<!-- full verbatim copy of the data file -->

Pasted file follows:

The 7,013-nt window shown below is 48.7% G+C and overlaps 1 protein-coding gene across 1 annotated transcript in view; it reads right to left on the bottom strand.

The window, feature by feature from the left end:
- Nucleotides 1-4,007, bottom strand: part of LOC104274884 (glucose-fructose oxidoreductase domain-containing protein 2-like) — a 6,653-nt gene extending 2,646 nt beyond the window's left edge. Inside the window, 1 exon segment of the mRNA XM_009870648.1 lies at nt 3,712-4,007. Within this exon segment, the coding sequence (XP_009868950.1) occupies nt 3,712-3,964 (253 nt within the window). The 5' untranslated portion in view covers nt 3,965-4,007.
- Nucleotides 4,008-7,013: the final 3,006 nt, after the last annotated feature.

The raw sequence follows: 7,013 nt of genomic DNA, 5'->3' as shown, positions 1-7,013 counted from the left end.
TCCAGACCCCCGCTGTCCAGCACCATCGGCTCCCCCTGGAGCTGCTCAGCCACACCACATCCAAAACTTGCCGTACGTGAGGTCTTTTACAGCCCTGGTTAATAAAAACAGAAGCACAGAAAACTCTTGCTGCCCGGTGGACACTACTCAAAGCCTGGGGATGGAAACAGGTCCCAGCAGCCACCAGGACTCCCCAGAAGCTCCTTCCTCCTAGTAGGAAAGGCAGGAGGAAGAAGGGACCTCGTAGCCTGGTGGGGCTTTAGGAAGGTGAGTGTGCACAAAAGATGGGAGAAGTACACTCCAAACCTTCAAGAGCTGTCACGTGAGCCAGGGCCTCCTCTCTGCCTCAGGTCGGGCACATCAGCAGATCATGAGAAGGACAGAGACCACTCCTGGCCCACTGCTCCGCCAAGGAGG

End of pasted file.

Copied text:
The 7,013-nt window shown below is 48.7% G+C and overlaps 1 protein-coding gene across 1 annotated transcript in view; it reads right to left on the bottom strand.

The window, feature by feature from the left end:
- Nucleotides 1-4,007, bottom strand: part of LOC104274884 (glucose-fructose oxidoreductase domain-containing protein 2-like) — a 6,653-nt gene extending 2,646 nt beyond the window's left edge. Inside the window, 1 exon segment of the mRNA XM_009870648.1 lies at nt 3,712-4,007. Within this exon segment, the coding sequence (XP_009868950.1) occupies nt 3,712-3,964 (253 nt within the window). The 5' untranslated portion in view covers nt 3,965-4,007.
- Nucleotides 4,008-7,013: the final 3,006 nt, after the last annotated feature.

The raw sequence follows: 7,013 nt of genomic DNA, 5'->3' as shown, positions 1-7,013 counted from the left end.
TCCAGACCCCCGCTGTCCAGCACCATCGGCTCCCCCTGGAGCTGCTCAGCCACACCACATCCAAAACTTGCCGTACGTGAGGTCTTTTACAGCCCTGGTTAATAAAAACAGAAGCACAGAAAACTCTTGCTGCCCGGTGGACACTACTCAAAGCCTGGGGATGGAAACAGGTCCCAGCAGCCACCAGGACTCCCCAGAAGCTCCTTCCTCCTAGTAGGAAAGGCAGGAGGAAGAAGGGACCTCGTAGCCTGGTGGGGCTTTAGGAAGGTGAGTGTGCACAAAAGATGGGAGAAGTACACTCCAAACCTTCAAGAGCTGTCACGTGAGCCAGGGCCTCCTCTCTGCCTCAGGTCGGGCACATCAGCAGATCATGAGAAGGACAGAGACCACTCCTGGCCCACTGCTCCGCCAAGGAGG